In view of Bangladesh’s PM Shaikh Hasina’s two day visit to India, on the PM’s invitation, the Indian and Bangladeshi counterparts met in West Bengal earlier today. First she attended the Visva-Bharati University’s convocation ceremony and visited the Shantiniketan. Post this both sat down for a round of informal talks. This would be second informal talks held by Modi in the past week; the first being with Russian President Vladimir Putin in Russia.
Informal meets are widely different than the formal ones. A formal talk usually involves official dinner, joint statement, and other similar official prerogatives. Whereas informal meets allow scope for far more open discussions on crucial topics relevant to both parties. Indian government recently has been giving special attention to strengthening relations with neighbouring countries. Thus, during the current visit Narendra Modi and Sheikh Hasina are expected to discuss on crucial matters too.
Rohingya refugees are a problem that concerns both India and Bangladesh. While there are 40,000 illegal Rohingya refugees who have infiltrated India, about 7 lakh have sought shelter in Bangladesh. Addressing a gathering today, Hasina said that her country had accommodated Rohingyas on the humanitarian grounds. However they shall not overstay their welcome. She also sought India’s help to expedite the process.
While Bangladesh is eager to send back the Rohingya refugees, the liberals and intellectuals in India are eager to settle the illegal immigrants in the country. A petition has been filed in the Supreme Court and the case is still being heard. A petition has also been filed against the Government of India by two refugees and Prashant Bhushan is fighting the case on their behalf. As one would expect, some of the arguments made were shocking.
Prashant Bhushan told the court that Indian government was preventing more refugees from entering the country, which was against their human rights. But, if India were to accept every refugee who is facing persecution in their home country, it would be not long before India becomes the refugee capital of the world. The question that lurks our mind though is that why are the ‘liberals’ so concerned about the rights of Rohingya refugees? Is the same concern not valid for Kashmiri Pandits, suffering the fate they did?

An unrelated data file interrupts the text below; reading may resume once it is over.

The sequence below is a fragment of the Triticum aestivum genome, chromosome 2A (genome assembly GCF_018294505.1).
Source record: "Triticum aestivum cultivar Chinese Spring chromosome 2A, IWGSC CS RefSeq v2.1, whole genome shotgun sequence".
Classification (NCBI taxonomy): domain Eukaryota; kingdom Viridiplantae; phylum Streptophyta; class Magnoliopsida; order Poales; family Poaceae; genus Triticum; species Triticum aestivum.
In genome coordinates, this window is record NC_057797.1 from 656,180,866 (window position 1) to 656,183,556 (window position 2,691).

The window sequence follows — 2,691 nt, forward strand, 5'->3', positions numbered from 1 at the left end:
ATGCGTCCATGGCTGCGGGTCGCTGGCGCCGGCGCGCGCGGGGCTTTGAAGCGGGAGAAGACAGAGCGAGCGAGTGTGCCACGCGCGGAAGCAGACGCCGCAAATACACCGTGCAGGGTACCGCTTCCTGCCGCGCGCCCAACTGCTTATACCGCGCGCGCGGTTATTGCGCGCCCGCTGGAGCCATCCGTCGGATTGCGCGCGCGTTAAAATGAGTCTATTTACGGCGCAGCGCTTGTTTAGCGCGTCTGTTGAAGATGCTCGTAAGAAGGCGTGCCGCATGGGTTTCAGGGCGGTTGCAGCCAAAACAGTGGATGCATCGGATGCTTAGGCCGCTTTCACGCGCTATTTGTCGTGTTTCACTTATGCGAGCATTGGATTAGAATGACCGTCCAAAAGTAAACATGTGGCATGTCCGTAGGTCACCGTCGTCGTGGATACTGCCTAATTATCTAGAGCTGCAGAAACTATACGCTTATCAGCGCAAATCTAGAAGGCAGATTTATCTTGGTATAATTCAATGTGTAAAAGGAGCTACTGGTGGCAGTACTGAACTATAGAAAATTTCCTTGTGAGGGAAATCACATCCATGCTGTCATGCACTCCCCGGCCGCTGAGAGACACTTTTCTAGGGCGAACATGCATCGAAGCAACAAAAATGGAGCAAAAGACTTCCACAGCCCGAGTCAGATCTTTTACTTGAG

It is noteworthy that last year Supreme Court turned down a plea to reopen cases in the killings of 1990. The Central Government who had assured that it would work on the rehabilitation of Pandits appears to have failed in keeping the promise. Apparently the rights of Kashmiri Pandits and the fact that Bangladesh cannot harbour refugees for long, does not matter. However, allowing Rohingyas to stay in India, is a matter of grave importance.
A report by non-profit foundation Amnesty recently reported that Rohingya militants had massacred Hindus in Myanmar. Are we waiting for something like that to happen in India?
Another important issue is the issue of illegal Bangladeshi immigrants living in Assam. Sheikh Hasina may as well have sought an assurance on 4 crore illegal Bangladeshis inhabiting India, not facing deportation. The BJP had promised in Assam that they would work on the issue of illegal immigrants. However, the National Register of Citizens that is listing all the citizens will be publishing soon. Considering that India does not have any repatriation treaty with Bangladesh, deportation seems unlikely.